The Biden administration has abandoned a federal proposal to impose stricter work requirements for people seeking food stamps — a policy that could have affected more than 1.3 million people, in particular the Black women and Latinas who remain disproportionately impacted by the recession.
The proposal, put forth in 2018 by the Trump administration, would have made it significantly harder for states to opt out of the work requirements for people receiving benefits from the Supplemental Nutrition Assistance Program (SNAP). Typically, states with high unemployment rates can seek waivers from the federal government so that, if it is already difficult to find work, people who are unemployed can still access SNAP benefits.
The rule never took effect. In March 2020, the U.S. District Court for Washington, D.C., issued a national injunction blocking the Trump rule, pending results from a lawsuit advocacy groups had filed opposing the rule. Federal coronavirus legislation then suspended any work requirements for people seeking SNAP benefits.
The policy would have been particularly damaging for people who lost work in the past year and have struggled to find employment. Per federal jobs data, high unemployment numbers for Black women and Latinas during the pandemic have not subsequently improved.
Now, the Biden administration’s move to withdraw the rule means that, in many states, people who are unemployed will remain eligible for food stamps even after the coronavirus crisis ends.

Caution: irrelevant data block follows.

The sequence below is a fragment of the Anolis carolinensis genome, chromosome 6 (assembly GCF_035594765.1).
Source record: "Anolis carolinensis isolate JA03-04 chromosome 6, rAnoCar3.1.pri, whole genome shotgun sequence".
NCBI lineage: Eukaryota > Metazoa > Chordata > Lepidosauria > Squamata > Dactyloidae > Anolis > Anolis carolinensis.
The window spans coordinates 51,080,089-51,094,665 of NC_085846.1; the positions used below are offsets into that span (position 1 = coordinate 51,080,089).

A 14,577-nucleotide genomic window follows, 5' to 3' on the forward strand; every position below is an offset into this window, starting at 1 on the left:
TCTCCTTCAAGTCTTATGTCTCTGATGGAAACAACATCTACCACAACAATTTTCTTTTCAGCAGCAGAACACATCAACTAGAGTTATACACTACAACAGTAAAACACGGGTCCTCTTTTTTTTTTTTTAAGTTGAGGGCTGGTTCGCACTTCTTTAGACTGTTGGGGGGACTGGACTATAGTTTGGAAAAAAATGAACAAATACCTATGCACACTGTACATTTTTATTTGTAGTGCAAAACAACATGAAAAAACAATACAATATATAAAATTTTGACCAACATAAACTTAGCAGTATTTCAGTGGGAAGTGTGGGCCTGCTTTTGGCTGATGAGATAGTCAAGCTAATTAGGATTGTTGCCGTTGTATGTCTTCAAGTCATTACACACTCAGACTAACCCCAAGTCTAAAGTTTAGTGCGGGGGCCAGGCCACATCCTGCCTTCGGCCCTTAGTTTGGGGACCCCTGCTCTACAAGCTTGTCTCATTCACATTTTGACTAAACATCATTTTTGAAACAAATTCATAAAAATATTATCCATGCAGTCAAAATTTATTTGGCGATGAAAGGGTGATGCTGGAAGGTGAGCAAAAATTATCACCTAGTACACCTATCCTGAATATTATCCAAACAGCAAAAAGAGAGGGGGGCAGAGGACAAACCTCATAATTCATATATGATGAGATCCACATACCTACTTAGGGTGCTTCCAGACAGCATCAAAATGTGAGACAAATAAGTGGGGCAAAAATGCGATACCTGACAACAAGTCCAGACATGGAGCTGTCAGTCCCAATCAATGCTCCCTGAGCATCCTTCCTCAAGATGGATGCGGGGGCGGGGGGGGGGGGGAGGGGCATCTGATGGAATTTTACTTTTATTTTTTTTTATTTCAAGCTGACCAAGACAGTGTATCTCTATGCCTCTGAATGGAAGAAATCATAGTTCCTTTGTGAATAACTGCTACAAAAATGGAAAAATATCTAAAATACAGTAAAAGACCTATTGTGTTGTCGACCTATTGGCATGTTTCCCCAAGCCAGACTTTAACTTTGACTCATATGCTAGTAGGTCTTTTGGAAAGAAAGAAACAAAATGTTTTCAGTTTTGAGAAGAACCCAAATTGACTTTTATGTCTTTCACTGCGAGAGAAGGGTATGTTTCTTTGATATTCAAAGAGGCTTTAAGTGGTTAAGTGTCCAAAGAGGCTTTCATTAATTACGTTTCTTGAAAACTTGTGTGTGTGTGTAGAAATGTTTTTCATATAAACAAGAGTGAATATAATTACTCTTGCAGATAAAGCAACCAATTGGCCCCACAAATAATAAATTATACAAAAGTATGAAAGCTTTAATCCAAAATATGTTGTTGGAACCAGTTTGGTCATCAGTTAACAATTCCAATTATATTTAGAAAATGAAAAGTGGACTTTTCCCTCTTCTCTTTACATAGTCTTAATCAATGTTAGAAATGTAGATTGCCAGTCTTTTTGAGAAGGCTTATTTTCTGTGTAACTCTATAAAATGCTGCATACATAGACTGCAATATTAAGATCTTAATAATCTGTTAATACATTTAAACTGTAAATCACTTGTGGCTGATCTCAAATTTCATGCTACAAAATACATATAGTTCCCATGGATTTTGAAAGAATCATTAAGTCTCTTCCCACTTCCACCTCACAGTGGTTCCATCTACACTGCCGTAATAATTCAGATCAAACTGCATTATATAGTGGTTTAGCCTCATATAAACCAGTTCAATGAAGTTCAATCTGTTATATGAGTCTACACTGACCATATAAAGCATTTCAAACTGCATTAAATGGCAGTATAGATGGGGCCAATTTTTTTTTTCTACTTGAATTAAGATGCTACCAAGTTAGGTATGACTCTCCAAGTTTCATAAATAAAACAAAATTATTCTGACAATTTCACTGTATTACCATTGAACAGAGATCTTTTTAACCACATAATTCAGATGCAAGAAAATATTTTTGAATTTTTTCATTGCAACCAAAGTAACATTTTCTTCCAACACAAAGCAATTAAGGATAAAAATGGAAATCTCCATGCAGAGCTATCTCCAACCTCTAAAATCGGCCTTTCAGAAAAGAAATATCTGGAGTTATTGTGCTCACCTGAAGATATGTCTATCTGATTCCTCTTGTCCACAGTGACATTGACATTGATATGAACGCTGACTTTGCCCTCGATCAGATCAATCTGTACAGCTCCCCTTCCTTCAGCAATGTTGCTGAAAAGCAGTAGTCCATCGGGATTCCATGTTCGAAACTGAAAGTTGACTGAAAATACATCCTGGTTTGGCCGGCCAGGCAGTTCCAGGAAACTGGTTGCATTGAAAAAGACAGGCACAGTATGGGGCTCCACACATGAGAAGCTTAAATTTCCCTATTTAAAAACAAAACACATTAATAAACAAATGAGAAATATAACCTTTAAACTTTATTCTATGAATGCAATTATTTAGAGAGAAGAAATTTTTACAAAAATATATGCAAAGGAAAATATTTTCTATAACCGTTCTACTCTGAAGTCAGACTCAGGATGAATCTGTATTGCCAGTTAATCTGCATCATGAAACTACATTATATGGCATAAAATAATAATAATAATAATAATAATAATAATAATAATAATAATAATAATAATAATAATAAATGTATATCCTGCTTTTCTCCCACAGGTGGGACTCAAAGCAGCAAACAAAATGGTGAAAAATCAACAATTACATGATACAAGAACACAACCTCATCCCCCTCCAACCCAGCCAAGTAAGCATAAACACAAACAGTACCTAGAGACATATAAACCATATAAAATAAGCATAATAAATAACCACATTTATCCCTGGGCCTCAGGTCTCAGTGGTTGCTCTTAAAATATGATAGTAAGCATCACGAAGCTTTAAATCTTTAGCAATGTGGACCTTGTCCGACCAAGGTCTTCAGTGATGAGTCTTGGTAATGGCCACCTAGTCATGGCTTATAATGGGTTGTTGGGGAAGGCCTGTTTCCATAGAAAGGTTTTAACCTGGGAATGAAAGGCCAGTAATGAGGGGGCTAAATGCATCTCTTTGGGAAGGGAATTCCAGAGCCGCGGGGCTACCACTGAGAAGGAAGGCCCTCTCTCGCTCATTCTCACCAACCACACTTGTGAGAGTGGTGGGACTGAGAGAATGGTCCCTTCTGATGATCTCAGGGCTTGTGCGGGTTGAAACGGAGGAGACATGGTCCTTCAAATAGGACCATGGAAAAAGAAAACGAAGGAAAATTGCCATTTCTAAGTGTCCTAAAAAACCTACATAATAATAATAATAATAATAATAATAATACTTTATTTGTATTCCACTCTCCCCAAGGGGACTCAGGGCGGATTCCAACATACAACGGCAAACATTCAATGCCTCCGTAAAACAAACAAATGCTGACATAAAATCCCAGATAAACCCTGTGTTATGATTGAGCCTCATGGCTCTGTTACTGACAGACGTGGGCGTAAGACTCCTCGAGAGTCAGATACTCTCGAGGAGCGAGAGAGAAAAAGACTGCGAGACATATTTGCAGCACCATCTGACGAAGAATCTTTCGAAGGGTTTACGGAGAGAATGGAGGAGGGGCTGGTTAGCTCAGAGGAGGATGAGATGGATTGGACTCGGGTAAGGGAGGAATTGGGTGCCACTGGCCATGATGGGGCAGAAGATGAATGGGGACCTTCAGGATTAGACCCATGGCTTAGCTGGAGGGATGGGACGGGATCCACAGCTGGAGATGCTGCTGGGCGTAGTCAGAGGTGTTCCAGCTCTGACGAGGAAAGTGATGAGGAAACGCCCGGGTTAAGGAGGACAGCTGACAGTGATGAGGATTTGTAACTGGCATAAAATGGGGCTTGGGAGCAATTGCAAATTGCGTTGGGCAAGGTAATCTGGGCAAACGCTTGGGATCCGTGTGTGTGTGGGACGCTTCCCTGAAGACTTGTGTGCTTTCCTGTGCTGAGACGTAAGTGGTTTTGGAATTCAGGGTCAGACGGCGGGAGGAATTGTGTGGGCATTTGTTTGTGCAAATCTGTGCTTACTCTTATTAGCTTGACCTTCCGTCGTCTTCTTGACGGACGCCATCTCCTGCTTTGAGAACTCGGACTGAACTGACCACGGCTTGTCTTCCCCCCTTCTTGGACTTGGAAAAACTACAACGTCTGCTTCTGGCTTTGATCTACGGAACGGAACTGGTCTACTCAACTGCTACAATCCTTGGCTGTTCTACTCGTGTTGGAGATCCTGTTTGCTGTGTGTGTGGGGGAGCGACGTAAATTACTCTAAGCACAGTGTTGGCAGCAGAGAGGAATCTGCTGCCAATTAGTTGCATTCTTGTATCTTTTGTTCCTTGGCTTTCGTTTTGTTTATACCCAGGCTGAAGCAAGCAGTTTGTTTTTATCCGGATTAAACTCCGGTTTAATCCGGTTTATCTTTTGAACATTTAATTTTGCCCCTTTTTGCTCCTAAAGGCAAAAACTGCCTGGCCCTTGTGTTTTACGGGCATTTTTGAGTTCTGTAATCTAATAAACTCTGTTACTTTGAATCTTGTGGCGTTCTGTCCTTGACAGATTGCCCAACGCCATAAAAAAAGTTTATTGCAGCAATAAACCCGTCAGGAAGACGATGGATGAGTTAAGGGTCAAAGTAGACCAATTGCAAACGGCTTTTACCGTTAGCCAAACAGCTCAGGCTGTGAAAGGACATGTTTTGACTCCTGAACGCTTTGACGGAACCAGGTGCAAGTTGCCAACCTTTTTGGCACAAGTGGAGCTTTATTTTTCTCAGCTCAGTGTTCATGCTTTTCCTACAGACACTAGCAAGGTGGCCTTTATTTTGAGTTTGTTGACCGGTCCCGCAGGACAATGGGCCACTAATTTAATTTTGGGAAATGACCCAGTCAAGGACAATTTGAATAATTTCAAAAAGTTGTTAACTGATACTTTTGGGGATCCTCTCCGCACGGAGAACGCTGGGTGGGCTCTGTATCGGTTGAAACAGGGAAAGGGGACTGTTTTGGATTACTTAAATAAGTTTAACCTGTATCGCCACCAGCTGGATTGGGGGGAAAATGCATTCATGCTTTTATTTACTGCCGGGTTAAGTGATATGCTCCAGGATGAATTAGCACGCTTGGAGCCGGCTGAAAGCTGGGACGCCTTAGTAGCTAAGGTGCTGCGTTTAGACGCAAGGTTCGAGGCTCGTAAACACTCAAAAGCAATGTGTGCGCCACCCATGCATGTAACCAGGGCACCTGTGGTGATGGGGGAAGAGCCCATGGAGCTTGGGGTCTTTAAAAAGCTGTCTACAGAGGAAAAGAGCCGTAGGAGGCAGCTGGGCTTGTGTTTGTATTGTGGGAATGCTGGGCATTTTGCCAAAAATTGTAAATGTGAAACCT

The Trump administration had anticipated about 700,000 people would have lost access to food stamps if the policy took effect. But an independent analysis by the Brookings Institution, which looked at individual estimates from every state, put the figure much higher: at least 1.3 million people. That estimate was done before the COVID-19 crisis spurred far worse economic conditions.
“It would be horrendous for the economy for all of these people who lost income to be kicked off SNAP in three months because they’re not working, because there are no jobs available,” said Lauren Bauer, an economics fellow at Brookings who has studied the policy’s effects. “Unlike in previous recessions where male-dominated industries tended to be more affected … women would have been negatively affected by a work requirement for SNAP more than usual.”
Food insecurity — the lack of consistent, stable access to healthy food — remains a national crisis, federal data suggests. As of early March, 22 million adults, or about 11 percent of all U.S. adults, reported not having enough food for their households at some point in the past week. Research suggests that increasing SNAP benefits is one of the most effective ways to combat the problem.
The Trump proposal would have affected only people without dependents — meaning single mothers, who are particularly vulnerable to food insecurity, would not necessarily have been affected. But parents who do not live with their children would have been subject to the work requirements, Bauer noted. And women who do not have children would have been particularly vulnerable.
“We’re thinking about older Black and Latina women — and younger ones,” Bauer said.